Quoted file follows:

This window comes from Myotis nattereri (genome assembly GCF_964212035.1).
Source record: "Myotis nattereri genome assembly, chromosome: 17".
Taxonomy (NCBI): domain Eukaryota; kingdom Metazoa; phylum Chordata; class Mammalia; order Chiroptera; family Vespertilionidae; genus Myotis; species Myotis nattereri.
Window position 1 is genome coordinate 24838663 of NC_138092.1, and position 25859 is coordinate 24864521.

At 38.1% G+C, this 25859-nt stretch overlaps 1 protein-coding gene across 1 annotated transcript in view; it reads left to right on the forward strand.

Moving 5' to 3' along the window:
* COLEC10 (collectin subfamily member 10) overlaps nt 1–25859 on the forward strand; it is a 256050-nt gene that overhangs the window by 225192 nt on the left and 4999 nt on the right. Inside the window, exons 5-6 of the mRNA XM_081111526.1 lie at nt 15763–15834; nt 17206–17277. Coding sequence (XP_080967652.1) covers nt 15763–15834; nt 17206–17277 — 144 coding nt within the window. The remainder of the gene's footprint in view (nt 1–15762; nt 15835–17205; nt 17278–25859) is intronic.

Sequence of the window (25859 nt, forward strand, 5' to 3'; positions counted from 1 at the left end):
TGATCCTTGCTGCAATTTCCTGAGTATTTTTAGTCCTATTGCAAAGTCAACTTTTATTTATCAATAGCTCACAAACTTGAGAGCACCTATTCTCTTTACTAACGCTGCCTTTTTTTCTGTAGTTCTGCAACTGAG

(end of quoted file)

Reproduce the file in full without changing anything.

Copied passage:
This window comes from Myotis nattereri (genome assembly GCF_964212035.1).
Source record: "Myotis nattereri genome assembly, chromosome: 17".
Taxonomy (NCBI): domain Eukaryota; kingdom Metazoa; phylum Chordata; class Mammalia; order Chiroptera; family Vespertilionidae; genus Myotis; species Myotis nattereri.
Window position 1 is genome coordinate 24838663 of NC_138092.1, and position 25859 is coordinate 24864521.

At 38.1% G+C, this 25859-nt stretch overlaps 1 protein-coding gene across 1 annotated transcript in view; it reads left to right on the forward strand.

Moving 5' to 3' along the window:
* COLEC10 (collectin subfamily member 10) overlaps nt 1–25859 on the forward strand; it is a 256050-nt gene that overhangs the window by 225192 nt on the left and 4999 nt on the right. Inside the window, exons 5-6 of the mRNA XM_081111526.1 lie at nt 15763–15834; nt 17206–17277. Coding sequence (XP_080967652.1) covers nt 15763–15834; nt 17206–17277 — 144 coding nt within the window. The remainder of the gene's footprint in view (nt 1–15762; nt 15835–17205; nt 17278–25859) is intronic.

Sequence of the window (25859 nt, forward strand, 5' to 3'; positions counted from 1 at the left end):
TGATCCTTGCTGCAATTTCCTGAGTATTTTTAGTCCTATTGCAAAGTCAACTTTTATTTATCAATAGCTCACAAACTTGAGAGCACCTATTCTCTTTACTAACGCTGCCTTTTTTTCTGTAGTTCTGCAACTGAG